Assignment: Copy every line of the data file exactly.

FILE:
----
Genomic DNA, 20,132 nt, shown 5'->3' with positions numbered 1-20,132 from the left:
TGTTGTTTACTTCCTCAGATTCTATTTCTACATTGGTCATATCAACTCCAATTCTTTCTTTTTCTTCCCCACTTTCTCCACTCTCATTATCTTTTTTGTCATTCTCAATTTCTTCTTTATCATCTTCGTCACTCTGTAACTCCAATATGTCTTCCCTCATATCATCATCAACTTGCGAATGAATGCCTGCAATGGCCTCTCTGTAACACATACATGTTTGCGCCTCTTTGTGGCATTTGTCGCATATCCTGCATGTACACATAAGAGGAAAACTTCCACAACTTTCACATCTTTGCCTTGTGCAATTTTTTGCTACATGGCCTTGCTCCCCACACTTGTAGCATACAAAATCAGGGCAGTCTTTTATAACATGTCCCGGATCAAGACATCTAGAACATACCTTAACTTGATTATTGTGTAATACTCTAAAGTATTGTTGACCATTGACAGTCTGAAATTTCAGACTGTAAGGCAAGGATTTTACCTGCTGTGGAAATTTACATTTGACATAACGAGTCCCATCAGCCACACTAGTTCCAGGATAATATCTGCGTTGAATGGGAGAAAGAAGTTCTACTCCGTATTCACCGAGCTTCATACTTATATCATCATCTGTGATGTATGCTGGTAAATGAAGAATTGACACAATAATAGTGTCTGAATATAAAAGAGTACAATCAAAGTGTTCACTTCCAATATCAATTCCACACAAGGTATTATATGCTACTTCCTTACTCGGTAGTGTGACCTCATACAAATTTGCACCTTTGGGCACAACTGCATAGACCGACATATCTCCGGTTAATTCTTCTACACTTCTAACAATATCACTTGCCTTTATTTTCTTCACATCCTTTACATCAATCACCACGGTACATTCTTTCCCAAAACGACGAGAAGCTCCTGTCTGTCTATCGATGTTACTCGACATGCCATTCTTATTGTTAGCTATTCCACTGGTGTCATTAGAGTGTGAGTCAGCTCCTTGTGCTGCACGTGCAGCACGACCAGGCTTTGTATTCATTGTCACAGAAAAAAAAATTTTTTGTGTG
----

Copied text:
Genomic DNA, 20,132 nt, shown 5'->3' with positions numbered 1-20,132 from the left:
TGTTGTTTACTTCCTCAGATTCTATTTCTACATTGGTCATATCAACTCCAATTCTTTCTTTTTCTTCCCCACTTTCTCCACTCTCATTATCTTTTTTGTCATTCTCAATTTCTTCTTTATCATCTTCGTCACTCTGTAACTCCAATATGTCTTCCCTCATATCATCATCAACTTGCGAATGAATGCCTGCAATGGCCTCTCTGTAACACATACATGTTTGCGCCTCTTTGTGGCATTTGTCGCATATCCTGCATGTACACATAAGAGGAAAACTTCCACAACTTTCACATCTTTGCCTTGTGCAATTTTTTGCTACATGGCCTTGCTCCCCACACTTGTAGCATACAAAATCAGGGCAGTCTTTTATAACATGTCCCGGATCAAGACATCTAGAACATACCTTAACTTGATTATTGTGTAATACTCTAAAGTATTGTTGACCATTGACAGTCTGAAATTTCAGACTGTAAGGCAAGGATTTTACCTGCTGTGGAAATTTACATTTGACATAACGAGTCCCATCAGCCACACTAGTTCCAGGATAATATCTGCGTTGAATGGGAGAAAGAAGTTCTACTCCGTATTCACCGAGCTTCATACTTATATCATCATCTGTGATGTATGCTGGTAAATGAAGAATTGACACAATAATAGTGTCTGAATATAAAAGAGTACAATCAAAGTGTTCACTTCCAATATCAATTCCACACAAGGTATTATATGCTACTTCCTTACTCGGTAGTGTGACCTCATACAAATTTGCACCTTTGGGCACAACTGCATAGACCGACATATCTCCGGTTAATTCTTCTACACTTCTAACAATATCACTTGCCTTTATTTTCTTCACATCCTTTACATCAATCACCACGGTACATTCTTTCCCAAAACGACGAGAAGCTCCTGTCTGTCTATCGATGTTACTCGACATGCCATTCTTATTGTTAGCTATTCCACTGGTGTCATTAGAGTGTGAGTCAGCTCCTTGTGCTGCACGTGCAGCACGACCAGGCTTTGTATTCATTGTCACAGAAAAAAAAATTTTTTGTGTG